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Fit for Purpose: Using the Right Method to Answer Scientific Questions

By Pam Jensen, Ph.D.
Senior Research Scientist, Monsanto

Analytical methods are used to measure things with adequate accuracy and precision to make conclusions. Some methods can be simple and others more complex, but they all need to be reliable.

Analytical methods are developed with a purpose in mind. They are designed to answer a specific scientific question. Analytical methods define the type of equipment needed and the steps that must take place in order to determine the desired information. No method is perfect or universally applicable; they all have limits. Part of developing the method is identifying these limits and then defining the scope within which that method should be applied. Once developed, it is important to demonstrate the method can meet the intended purpose. Scientists use method validation as a way to ensure the method can consistently deliver accurate results when used as intended. In other words, method validation shows the method is “fit for purpose.”

What does “fit for purpose” mean? It means the method is appropriate and accurate to use to answer that specific scientific question. Rigorous testing has demonstrated that the method is “fit” to accurately and reproducibly deliver the results intended for its “purpose” when used within the limits defined by the method. If a method is not validated for a particular purpose, it is unknown if the data generated will be accurate.

The concept of “fit for purpose” also applies to the decision to use a method to generate data. When deciding to use a method, it is important to understand how that method was intended to be used. A scientist must understand what the purpose is, as well as the limitations of a method. For instance, would you use an oral thermometer to test the temperature of your Thanksgiving turkey? No, because the temperature range of a thermometer intended for use by people wouldn’t cover the high temperatures reached in an oven. I also doubt you would trust the results from a home pregnancy test if you took it using your saliva, since we know these tests were developed and tested only for use with urine. These may seem like obvious examples, but the same goes for analytical methods. A good scientist will ensure they are using the right method for the right purpose. Is the method being used for the type of samples it was validated to analyze? Does the validated range cover what is being measured? It is the scientist’s responsibility to ensure that the method they are using to generate data, to answer a specific question, has been demonstrated to be fit for that purpose. Generation of unreliable data can result in “false positives” and “false negatives,” causing people to draw incorrect conclusions which can have far reaching implications.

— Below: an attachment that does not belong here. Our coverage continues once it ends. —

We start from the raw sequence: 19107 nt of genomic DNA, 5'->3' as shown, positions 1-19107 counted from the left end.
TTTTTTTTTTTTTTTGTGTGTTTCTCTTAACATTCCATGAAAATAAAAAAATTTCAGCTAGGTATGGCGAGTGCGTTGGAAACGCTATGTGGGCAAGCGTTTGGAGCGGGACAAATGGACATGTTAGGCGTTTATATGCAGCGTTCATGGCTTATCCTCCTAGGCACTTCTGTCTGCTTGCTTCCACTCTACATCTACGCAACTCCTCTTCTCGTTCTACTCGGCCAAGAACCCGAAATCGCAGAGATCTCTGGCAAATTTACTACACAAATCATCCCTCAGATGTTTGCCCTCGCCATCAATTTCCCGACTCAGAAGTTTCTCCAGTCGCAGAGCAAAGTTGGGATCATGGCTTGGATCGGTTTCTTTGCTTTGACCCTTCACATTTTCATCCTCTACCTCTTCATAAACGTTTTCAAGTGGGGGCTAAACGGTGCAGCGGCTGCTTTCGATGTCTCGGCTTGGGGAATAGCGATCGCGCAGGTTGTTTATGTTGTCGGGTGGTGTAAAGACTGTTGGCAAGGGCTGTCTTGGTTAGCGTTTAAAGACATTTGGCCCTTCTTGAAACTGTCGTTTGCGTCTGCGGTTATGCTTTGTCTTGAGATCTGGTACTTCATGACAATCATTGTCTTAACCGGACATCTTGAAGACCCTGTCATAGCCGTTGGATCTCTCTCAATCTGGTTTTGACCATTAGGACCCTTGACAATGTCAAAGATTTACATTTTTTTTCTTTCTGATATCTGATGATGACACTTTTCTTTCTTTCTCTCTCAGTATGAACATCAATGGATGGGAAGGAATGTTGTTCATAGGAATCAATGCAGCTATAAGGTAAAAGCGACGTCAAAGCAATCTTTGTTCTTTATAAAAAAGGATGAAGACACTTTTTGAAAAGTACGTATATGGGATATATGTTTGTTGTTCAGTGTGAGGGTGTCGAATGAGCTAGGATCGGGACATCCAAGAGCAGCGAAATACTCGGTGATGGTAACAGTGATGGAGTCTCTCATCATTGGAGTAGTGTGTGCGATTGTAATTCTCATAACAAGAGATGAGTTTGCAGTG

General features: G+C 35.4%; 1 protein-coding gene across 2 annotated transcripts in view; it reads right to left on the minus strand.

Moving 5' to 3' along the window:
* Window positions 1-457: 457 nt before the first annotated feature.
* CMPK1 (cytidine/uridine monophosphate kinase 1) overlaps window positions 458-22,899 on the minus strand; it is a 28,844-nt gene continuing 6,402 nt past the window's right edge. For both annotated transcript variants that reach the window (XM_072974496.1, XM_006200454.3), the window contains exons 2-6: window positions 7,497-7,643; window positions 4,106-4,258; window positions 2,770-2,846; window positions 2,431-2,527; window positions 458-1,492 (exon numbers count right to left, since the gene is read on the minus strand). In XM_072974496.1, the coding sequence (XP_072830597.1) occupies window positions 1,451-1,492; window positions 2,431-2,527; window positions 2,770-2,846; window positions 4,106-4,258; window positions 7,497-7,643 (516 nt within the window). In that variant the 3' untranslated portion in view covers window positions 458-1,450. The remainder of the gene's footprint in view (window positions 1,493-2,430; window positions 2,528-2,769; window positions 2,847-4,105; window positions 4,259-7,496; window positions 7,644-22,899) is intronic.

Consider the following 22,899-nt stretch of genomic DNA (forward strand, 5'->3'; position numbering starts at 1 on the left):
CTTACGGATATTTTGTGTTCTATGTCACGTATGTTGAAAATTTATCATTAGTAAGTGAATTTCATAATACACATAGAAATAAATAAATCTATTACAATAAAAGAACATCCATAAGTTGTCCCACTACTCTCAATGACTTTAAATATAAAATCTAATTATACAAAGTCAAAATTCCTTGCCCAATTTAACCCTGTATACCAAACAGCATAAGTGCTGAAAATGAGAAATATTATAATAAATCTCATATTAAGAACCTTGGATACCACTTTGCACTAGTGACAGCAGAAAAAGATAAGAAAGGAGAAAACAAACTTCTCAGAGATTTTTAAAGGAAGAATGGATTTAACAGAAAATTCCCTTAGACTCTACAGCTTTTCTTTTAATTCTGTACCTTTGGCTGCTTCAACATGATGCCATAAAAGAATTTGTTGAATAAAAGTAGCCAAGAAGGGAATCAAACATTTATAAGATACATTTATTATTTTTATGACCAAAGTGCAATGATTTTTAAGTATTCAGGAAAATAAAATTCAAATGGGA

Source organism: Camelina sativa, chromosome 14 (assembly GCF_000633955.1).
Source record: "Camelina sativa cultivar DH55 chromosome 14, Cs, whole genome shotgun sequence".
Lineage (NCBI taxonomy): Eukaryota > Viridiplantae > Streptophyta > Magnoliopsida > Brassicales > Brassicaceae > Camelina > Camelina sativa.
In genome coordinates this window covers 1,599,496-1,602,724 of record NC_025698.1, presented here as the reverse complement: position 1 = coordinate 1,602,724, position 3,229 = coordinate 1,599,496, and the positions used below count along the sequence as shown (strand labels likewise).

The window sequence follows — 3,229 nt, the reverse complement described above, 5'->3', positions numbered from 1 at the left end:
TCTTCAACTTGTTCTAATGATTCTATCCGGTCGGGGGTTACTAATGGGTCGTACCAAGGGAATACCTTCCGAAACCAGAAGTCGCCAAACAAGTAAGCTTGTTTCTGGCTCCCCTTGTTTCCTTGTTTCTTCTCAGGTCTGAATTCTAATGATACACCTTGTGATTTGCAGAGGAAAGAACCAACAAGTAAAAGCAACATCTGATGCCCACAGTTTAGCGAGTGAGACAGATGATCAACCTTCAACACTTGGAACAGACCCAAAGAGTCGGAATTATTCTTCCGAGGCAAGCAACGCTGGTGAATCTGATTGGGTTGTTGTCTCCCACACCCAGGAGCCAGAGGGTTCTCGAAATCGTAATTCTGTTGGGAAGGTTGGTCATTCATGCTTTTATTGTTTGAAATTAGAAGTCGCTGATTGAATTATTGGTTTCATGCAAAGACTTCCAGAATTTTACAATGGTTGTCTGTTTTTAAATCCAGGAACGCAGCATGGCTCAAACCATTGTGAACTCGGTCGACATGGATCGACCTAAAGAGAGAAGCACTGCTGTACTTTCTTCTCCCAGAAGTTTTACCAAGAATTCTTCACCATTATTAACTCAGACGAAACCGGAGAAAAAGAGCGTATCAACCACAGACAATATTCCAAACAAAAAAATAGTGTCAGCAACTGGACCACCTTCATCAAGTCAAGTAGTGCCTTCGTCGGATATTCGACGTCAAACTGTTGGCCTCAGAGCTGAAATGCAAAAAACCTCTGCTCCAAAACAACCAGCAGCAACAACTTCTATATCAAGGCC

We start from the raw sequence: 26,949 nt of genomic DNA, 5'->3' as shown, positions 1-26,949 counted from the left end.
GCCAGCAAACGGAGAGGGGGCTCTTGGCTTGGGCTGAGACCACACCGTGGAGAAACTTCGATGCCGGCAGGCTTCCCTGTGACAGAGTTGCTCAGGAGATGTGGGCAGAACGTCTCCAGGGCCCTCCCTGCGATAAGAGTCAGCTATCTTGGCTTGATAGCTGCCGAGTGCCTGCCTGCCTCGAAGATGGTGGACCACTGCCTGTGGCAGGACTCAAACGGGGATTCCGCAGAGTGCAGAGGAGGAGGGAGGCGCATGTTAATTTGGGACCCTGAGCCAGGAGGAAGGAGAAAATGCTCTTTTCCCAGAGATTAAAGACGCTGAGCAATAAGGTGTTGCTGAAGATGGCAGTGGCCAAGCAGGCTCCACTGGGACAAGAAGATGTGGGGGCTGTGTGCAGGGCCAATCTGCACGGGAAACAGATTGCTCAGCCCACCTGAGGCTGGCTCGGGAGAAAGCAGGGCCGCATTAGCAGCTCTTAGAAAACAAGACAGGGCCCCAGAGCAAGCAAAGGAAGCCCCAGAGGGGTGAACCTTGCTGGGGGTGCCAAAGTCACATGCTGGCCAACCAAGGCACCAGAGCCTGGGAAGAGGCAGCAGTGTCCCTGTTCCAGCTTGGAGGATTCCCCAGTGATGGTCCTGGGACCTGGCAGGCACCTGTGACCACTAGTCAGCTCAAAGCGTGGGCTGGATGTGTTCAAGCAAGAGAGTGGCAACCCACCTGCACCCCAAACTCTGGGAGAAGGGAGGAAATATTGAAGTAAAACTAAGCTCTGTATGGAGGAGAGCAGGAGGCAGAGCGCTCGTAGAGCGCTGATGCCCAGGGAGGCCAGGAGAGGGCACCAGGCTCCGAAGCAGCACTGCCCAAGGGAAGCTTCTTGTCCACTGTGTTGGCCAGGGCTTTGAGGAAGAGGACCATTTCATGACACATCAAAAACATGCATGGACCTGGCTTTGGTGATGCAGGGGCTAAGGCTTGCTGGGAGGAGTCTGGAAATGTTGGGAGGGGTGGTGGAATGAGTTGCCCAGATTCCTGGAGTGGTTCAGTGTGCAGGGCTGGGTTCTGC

I recently was presented with this challenge when I was approached about measuring glyphosate in breast milk. I had many methods at my disposal to measure glyphosate, but not one of them had been validated for use in breast milk. That left me with what I felt was the only option for a good scientist, to develop and validate a method myself that was fit for this purpose. So I developed and validated a method that had the sensitivity and selectivity that was needed to produce reliable results using breast milk and at the levels that might occur, had this method validated by a third party lab, and published the results in a peer-reviewed journal. As scientists it is our responsibility when addressing the scientific question at hand to ensure we are producing accurate and reproducible results by choosing methods that have been demonstrated to be fit for purpose.

Meanwhile, there has been some coverage in the media and in online forums regarding claims that another analytical method, known as the ELISA method, has detected glyphosate in breast milk samples. Again, the key question that must be asked is whether the ELISA method is “fit for purpose” when it comes to breast milk. And the answer to that question is “no.”

In fact, many of the claims that are appearing these days, about traces of glyphosate in breast milk, beer, wine and urine, are all based on ELISA results. It’s important to note that the ELISA has not been validated on any of these substances.

When you need to measure something, or evaluate when someone else measured something, it is important that you consider “fit for purpose.” Otherwise, your conclusions may not be so accurate. Glyphosate is just a case in point.

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